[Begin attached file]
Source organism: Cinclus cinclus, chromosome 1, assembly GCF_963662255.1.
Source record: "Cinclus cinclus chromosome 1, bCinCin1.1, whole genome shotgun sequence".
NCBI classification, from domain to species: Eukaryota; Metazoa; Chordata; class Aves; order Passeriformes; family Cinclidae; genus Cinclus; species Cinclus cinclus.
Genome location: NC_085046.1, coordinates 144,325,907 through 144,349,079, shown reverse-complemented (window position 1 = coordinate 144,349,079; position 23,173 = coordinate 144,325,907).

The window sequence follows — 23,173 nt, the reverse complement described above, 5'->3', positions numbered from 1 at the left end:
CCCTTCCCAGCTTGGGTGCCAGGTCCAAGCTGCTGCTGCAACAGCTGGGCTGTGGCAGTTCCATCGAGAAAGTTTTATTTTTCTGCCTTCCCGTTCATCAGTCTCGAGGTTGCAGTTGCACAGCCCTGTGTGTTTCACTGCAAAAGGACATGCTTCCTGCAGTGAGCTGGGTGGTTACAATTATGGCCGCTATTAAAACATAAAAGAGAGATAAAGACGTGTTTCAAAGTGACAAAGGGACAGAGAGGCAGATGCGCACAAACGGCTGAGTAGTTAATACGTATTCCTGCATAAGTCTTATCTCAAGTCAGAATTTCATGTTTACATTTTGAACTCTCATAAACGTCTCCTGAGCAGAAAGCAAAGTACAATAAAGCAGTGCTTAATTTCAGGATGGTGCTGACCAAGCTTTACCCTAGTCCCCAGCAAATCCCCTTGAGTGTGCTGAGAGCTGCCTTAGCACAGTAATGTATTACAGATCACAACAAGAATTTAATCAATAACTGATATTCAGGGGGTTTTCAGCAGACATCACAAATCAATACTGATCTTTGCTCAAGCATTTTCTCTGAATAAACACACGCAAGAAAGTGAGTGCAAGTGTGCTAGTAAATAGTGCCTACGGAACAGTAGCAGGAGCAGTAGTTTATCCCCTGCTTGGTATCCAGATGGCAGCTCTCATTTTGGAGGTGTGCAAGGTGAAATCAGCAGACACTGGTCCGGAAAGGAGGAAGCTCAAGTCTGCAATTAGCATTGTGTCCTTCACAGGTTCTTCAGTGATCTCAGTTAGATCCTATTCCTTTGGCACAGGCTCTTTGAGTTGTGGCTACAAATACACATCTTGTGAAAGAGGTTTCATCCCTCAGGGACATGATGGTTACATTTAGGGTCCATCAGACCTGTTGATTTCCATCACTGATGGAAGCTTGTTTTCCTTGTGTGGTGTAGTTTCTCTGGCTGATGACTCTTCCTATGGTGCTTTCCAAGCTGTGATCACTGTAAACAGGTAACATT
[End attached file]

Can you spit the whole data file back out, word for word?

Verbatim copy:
Source organism: Cinclus cinclus, chromosome 1, assembly GCF_963662255.1.
Source record: "Cinclus cinclus chromosome 1, bCinCin1.1, whole genome shotgun sequence".
NCBI classification, from domain to species: Eukaryota; Metazoa; Chordata; class Aves; order Passeriformes; family Cinclidae; genus Cinclus; species Cinclus cinclus.
Genome location: NC_085046.1, coordinates 144,325,907 through 144,349,079, shown reverse-complemented (window position 1 = coordinate 144,349,079; position 23,173 = coordinate 144,325,907).

The window sequence follows — 23,173 nt, the reverse complement described above, 5'->3', positions numbered from 1 at the left end:
CCCTTCCCAGCTTGGGTGCCAGGTCCAAGCTGCTGCTGCAACAGCTGGGCTGTGGCAGTTCCATCGAGAAAGTTTTATTTTTCTGCCTTCCCGTTCATCAGTCTCGAGGTTGCAGTTGCACAGCCCTGTGTGTTTCACTGCAAAAGGACATGCTTCCTGCAGTGAGCTGGGTGGTTACAATTATGGCCGCTATTAAAACATAAAAGAGAGATAAAGACGTGTTTCAAAGTGACAAAGGGACAGAGAGGCAGATGCGCACAAACGGCTGAGTAGTTAATACGTATTCCTGCATAAGTCTTATCTCAAGTCAGAATTTCATGTTTACATTTTGAACTCTCATAAACGTCTCCTGAGCAGAAAGCAAAGTACAATAAAGCAGTGCTTAATTTCAGGATGGTGCTGACCAAGCTTTACCCTAGTCCCCAGCAAATCCCCTTGAGTGTGCTGAGAGCTGCCTTAGCACAGTAATGTATTACAGATCACAACAAGAATTTAATCAATAACTGATATTCAGGGGGTTTTCAGCAGACATCACAAATCAATACTGATCTTTGCTCAAGCATTTTCTCTGAATAAACACACGCAAGAAAGTGAGTGCAAGTGTGCTAGTAAATAGTGCCTACGGAACAGTAGCAGGAGCAGTAGTTTATCCCCTGCTTGGTATCCAGATGGCAGCTCTCATTTTGGAGGTGTGCAAGGTGAAATCAGCAGACACTGGTCCGGAAAGGAGGAAGCTCAAGTCTGCAATTAGCATTGTGTCCTTCACAGGTTCTTCAGTGATCTCAGTTAGATCCTATTCCTTTGGCACAGGCTCTTTGAGTTGTGGCTACAAATACACATCTTGTGAAAGAGGTTTCATCCCTCAGGGACATGATGGTTACATTTAGGGTCCATCAGACCTGTTGATTTCCATCACTGATGGAAGCTTGTTTTCCTTGTGTGGTGTAGTTTCTCTGGCTGATGACTCTTCCTATGGTGCTTTCCAAGCTGTGATCACTGTAAACAGGTAACATT